I am very influenced by painting and contemporary illustration, decorative, theatrical fashion and the history of dress. I want my work to provoke an emotional response and for the viewer to be intrigued by the process behind it. I would like to think my art leaves an impression on the viewer that is not easily forgotten.
For the last few years I have really focused on portraiture. I am constantly exploring identity and beauty and suggesting a story behind the image. My portraits often depict women with an underlying sadness and emptiness, wearing a mask that is fleeting and fades.
Landscape is my other real passion, my landscapes are often melancholy and timeless but strikingly beautiful, full of romance, tradition and poetry. I like to make pictures that are full of silence.



4- You show a great variety of styles, from vectors to collages or painterly images. What drives that? Which style you feel most comfortable with?
The restless spirit I think and a curiosity to try new directions and keep branching out. I like to have a lot of diverse projects and ideas on the go to challenge myself and push myself forwards. I’m interested in a lot of different things so I suppose my diversity is reflective of that. I feel comfortable with all the styles I work in and I enjoy them all. My biggest problem is time and always feeling there are never enough hours in the day!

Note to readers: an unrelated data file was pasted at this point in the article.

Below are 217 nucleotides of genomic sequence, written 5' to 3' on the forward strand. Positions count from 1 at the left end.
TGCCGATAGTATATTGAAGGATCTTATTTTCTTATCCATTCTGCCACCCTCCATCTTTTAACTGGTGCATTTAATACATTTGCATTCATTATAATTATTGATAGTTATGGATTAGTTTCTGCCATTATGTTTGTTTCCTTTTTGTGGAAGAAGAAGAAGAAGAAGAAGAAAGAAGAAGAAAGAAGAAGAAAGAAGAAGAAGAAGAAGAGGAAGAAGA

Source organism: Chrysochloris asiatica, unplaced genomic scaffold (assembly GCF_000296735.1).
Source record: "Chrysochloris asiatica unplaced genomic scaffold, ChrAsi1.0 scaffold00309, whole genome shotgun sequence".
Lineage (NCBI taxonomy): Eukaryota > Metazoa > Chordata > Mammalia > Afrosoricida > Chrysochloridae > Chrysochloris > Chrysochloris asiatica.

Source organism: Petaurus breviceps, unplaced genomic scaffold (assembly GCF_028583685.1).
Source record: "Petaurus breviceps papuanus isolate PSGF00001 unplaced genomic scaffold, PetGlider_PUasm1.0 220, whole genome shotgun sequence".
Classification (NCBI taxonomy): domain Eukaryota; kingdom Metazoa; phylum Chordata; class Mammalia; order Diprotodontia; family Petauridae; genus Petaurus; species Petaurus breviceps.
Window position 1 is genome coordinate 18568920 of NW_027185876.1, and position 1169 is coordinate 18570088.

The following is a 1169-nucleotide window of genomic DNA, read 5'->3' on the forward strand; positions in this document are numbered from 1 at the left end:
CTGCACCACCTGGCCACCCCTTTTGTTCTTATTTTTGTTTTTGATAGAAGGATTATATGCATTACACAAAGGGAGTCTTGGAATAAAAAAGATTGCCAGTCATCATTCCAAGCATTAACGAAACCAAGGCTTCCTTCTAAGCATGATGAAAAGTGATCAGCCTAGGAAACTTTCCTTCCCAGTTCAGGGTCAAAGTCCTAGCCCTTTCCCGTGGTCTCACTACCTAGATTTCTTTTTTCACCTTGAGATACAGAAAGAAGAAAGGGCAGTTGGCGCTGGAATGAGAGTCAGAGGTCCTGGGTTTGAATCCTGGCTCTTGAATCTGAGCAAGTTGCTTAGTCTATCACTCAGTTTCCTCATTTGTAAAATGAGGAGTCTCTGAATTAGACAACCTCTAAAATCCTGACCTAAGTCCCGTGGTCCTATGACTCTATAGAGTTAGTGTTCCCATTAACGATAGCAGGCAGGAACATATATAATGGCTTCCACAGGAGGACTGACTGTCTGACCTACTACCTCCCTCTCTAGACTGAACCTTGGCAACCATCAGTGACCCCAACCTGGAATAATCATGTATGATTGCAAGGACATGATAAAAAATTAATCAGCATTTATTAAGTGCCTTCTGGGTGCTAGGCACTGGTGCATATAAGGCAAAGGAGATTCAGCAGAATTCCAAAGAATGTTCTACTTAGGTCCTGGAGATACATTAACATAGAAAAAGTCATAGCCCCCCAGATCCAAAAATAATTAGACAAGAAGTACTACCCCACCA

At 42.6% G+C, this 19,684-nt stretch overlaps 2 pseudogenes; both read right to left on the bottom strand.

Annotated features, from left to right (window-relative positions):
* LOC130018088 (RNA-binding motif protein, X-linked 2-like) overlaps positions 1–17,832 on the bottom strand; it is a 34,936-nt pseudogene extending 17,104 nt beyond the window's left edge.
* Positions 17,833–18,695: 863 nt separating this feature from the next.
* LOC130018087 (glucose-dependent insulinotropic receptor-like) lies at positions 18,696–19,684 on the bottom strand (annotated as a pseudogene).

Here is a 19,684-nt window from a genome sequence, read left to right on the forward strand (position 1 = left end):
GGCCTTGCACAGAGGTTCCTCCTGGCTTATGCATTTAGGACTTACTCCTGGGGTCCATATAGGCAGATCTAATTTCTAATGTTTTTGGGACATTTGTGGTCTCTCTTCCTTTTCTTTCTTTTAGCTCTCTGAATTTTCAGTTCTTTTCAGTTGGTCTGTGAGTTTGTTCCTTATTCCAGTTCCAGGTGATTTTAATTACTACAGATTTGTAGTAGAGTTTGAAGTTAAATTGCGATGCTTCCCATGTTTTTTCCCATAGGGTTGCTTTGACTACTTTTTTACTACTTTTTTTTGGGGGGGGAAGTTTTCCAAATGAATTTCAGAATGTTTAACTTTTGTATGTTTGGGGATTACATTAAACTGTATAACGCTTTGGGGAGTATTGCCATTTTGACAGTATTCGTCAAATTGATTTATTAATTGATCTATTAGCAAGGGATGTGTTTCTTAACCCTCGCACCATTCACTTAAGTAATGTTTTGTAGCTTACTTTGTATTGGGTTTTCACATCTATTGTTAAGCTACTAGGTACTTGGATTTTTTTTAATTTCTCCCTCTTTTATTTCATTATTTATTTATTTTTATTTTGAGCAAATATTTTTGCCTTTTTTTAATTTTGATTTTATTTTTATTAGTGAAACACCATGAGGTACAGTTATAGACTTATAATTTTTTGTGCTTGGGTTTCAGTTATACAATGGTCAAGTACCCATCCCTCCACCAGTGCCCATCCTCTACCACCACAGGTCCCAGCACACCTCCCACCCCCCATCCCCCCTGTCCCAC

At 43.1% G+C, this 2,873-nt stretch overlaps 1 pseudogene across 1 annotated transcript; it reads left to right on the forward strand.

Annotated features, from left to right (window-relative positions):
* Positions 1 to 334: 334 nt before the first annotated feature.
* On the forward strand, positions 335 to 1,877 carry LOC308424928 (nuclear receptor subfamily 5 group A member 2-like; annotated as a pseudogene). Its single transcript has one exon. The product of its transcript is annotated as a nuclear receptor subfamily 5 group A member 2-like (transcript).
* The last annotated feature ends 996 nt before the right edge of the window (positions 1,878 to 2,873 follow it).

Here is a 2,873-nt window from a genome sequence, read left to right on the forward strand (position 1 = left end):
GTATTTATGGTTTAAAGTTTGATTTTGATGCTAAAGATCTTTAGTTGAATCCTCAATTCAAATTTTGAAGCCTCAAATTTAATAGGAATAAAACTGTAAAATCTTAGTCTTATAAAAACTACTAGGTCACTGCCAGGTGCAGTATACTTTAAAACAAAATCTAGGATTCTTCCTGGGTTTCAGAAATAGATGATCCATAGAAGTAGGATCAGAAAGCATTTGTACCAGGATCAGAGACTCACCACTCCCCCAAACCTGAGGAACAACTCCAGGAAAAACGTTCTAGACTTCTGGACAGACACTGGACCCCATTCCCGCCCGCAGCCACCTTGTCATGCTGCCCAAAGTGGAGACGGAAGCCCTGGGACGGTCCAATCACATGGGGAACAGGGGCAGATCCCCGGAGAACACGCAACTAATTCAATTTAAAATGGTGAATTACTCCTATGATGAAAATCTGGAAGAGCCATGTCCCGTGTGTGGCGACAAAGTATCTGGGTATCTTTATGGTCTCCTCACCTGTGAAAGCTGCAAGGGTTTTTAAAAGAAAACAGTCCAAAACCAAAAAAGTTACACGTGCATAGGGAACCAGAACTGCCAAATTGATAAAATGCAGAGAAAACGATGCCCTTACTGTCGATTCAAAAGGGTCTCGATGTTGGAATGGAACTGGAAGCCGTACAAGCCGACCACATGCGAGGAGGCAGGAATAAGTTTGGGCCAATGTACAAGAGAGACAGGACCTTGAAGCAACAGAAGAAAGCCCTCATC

5- What is your process, when designing something? What are the steps you follow?
Always spontaneous. I never pre-plan anything. I think about a new piece of work in my mind and begin to shape it but I mainly let a piece of work evolve and grow whether it’s digital or a physical artwork. I’m very harsh on myself and a lot of work goes in the bin if I don’t feel it’s working.
A lot of accidental digital images develop into successful pieces and I’m always experimenting either on the computer or on my ipad with different ideas. I love apps as much as Photoshop and find a lot of creative potential in them. There can be a strange disconnect with digital work but I find it very attractive. I really like the idea of layering and constructing a piece of work virtually and being able to go back and make alterations or completely rework the entire image in many different ways. I also enjoy building up banks of shapes and images that I can use again – creating a digital library.